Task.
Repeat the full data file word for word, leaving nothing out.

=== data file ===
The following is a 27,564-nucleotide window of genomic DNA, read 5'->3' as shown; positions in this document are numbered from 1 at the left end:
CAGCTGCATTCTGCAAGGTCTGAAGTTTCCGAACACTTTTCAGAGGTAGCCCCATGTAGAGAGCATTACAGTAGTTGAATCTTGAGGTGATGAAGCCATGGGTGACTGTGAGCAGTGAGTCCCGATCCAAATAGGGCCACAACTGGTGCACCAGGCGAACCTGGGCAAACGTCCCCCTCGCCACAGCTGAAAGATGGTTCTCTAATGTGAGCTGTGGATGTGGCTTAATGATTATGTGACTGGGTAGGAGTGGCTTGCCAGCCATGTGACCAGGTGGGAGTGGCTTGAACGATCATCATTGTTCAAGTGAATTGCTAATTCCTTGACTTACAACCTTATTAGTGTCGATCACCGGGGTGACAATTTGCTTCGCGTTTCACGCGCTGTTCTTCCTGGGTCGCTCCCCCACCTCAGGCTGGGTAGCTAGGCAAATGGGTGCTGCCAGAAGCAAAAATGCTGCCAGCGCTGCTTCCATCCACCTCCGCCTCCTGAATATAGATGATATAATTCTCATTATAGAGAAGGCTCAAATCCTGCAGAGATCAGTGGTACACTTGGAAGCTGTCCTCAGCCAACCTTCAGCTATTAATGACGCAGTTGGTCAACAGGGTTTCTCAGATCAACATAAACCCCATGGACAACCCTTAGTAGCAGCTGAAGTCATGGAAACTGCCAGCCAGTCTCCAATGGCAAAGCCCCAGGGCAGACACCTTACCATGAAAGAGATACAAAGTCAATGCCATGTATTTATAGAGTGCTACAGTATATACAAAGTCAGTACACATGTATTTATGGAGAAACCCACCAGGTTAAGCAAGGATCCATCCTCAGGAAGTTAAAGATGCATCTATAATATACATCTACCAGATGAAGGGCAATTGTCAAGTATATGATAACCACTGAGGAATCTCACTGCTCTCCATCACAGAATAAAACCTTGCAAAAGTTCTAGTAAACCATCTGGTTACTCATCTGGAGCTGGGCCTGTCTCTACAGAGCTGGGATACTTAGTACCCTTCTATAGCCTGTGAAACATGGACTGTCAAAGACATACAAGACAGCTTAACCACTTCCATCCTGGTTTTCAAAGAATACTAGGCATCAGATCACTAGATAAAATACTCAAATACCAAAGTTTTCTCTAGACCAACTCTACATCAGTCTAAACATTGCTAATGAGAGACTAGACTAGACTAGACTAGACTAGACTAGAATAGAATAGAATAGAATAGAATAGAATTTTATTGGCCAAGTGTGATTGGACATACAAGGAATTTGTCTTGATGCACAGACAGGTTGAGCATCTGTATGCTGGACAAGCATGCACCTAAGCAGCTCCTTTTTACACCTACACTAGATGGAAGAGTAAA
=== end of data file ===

The following is a 27,564-nucleotide window of genomic DNA, read 5'->3' as shown; positions in this document are numbered from 1 at the left end:
CAGCTGCATTCTGCAAGGTCTGAAGTTTCCGAACACTTTTCAGAGGTAGCCCCATGTAGAGAGCATTACAGTAGTTGAATCTTGAGGTGATGAAGCCATGGGTGACTGTGAGCAGTGAGTCCCGATCCAAATAGGGCCACAACTGGTGCACCAGGCGAACCTGGGCAAACGTCCCCCTCGCCACAGCTGAAAGATGGTTCTCTAATGTGAGCTGTGGATGTGGCTTAATGATTATGTGACTGGGTAGGAGTGGCTTGCCAGCCATGTGACCAGGTGGGAGTGGCTTGAACGATCATCATTGTTCAAGTGAATTGCTAATTCCTTGACTTACAACCTTATTAGTGTCGATCACCGGGGTGACAATTTGCTTCGCGTTTCACGCGCTGTTCTTCCTGGGTCGCTCCCCCACCTCAGGCTGGGTAGCTAGGCAAATGGGTGCTGCCAGAAGCAAAAATGCTGCCAGCGCTGCTTCCATCCACCTCCGCCTCCTGAATATAGATGATATAATTCTCATTATAGAGAAGGCTCAAATCCTGCAGAGATCAGTGGTACACTTGGAAGCTGTCCTCAGCCAACCTTCAGCTATTAATGACGCAGTTGGTCAACAGGGTTTCTCAGATCAACATAAACCCCATGGACAACCCTTAGTAGCAGCTGAAGTCATGGAAACTGCCAGCCAGTCTCCAATGGCAAAGCCCCAGGGCAGACACCTTACCATGAAAGAGATACAAAGTCAATGCCATGTATTTATAGAGTGCTACAGTATATACAAAGTCAGTACACATGTATTTATGGAGAAACCCACCAGGTTAAGCAAGGATCCATCCTCAGGAAGTTAAAGATGCATCTATAATATACATCTACCAGATGAAGGGCAATTGTCAAGTATATGATAACCACTGAGGAATCTCACTGCTCTCCATCACAGAATAAAACCTTGCAAAAGTTCTAGTAAACCATCTGGTTACTCATCTGGAGCTGGGCCTGTCTCTACAGAGCTGGGATACTTAGTACCCTTCTATAGCCTGTGAAACATGGACTGTCAAAGACATACAAGACAGCTTAACCACTTCCATCCTGGTTTTCAAAGAATACTAGGCATCAGATCACTAGATAAAATACTCAAATACCAAAGTTTTCTCTAGACCAACTCTACATCAGTCTAAACATTGCTAATGAGAGACTAGACTAGACTAGACTAGACTAGACTAGAATAGAATAGAATAGAATAGAATAGAATTTTATTGGCCAAGTGTGATTGGACATACAAGGAATTTGTCTTGATGCACAGACAGGTTGAGCATCTGTATGCTGGACAAGCATGCACCTAAGCAGCTCCTTTTTACACCTACACTAGATGGAAGAGTAAA